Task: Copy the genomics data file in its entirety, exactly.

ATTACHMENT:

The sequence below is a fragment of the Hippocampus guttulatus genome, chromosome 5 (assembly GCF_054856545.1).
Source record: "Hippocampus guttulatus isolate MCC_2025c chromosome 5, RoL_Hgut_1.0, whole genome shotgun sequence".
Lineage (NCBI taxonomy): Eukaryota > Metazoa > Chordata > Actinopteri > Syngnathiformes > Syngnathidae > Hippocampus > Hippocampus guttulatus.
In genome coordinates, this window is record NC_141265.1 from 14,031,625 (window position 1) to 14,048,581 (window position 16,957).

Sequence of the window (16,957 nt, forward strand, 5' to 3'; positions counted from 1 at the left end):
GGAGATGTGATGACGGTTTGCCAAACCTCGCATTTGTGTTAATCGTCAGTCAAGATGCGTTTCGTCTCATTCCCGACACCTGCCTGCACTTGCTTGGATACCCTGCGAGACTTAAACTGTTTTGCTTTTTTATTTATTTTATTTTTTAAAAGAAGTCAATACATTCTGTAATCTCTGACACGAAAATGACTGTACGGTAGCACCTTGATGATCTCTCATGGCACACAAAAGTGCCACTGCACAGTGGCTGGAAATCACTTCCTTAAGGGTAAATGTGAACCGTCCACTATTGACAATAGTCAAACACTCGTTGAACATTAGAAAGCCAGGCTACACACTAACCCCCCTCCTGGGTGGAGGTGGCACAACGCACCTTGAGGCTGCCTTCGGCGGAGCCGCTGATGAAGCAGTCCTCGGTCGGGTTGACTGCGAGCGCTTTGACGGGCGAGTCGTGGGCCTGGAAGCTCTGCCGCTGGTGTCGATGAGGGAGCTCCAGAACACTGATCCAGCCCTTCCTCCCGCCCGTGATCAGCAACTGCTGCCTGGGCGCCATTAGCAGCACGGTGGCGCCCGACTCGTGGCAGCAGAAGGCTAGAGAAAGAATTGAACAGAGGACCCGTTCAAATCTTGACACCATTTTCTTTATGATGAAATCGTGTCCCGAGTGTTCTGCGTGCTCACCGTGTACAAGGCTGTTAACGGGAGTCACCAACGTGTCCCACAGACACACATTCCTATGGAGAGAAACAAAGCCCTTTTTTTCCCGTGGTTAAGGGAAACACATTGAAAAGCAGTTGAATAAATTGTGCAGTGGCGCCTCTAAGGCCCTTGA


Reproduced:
The sequence below is a fragment of the Hippocampus guttulatus genome, chromosome 5 (assembly GCF_054856545.1).
Source record: "Hippocampus guttulatus isolate MCC_2025c chromosome 5, RoL_Hgut_1.0, whole genome shotgun sequence".
Lineage (NCBI taxonomy): Eukaryota > Metazoa > Chordata > Actinopteri > Syngnathiformes > Syngnathidae > Hippocampus > Hippocampus guttulatus.
In genome coordinates, this window is record NC_141265.1 from 14,031,625 (window position 1) to 14,048,581 (window position 16,957).

Sequence of the window (16,957 nt, forward strand, 5' to 3'; positions counted from 1 at the left end):
GGAGATGTGATGACGGTTTGCCAAACCTCGCATTTGTGTTAATCGTCAGTCAAGATGCGTTTCGTCTCATTCCCGACACCTGCCTGCACTTGCTTGGATACCCTGCGAGACTTAAACTGTTTTGCTTTTTTATTTATTTTATTTTTTAAAAGAAGTCAATACATTCTGTAATCTCTGACACGAAAATGACTGTACGGTAGCACCTTGATGATCTCTCATGGCACACAAAAGTGCCACTGCACAGTGGCTGGAAATCACTTCCTTAAGGGTAAATGTGAACCGTCCACTATTGACAATAGTCAAACACTCGTTGAACATTAGAAAGCCAGGCTACACACTAACCCCCCTCCTGGGTGGAGGTGGCACAACGCACCTTGAGGCTGCCTTCGGCGGAGCCGCTGATGAAGCAGTCCTCGGTCGGGTTGACTGCGAGCGCTTTGACGGGCGAGTCGTGGGCCTGGAAGCTCTGCCGCTGGTGTCGATGAGGGAGCTCCAGAACACTGATCCAGCCCTTCCTCCCGCCCGTGATCAGCAACTGCTGCCTGGGCGCCATTAGCAGCACGGTGGCGCCCGACTCGTGGCAGCAGAAGGCTAGAGAAAGAATTGAACAGAGGACCCGTTCAAATCTTGACACCATTTTCTTTATGATGAAATCGTGTCCCGAGTGTTCTGCGTGCTCACCGTGTACAAGGCTGTTAACGGGAGTCACCAACGTGTCCCACAGACACACATTCCTATGGAGAGAAACAAAGCCCTTTTTTTCCCGTGGTTAAGGGAAACACATTGAAAAGCAGTTGAATAAATTGTGCAGTGGCGCCTCTAAGGCCCTTGA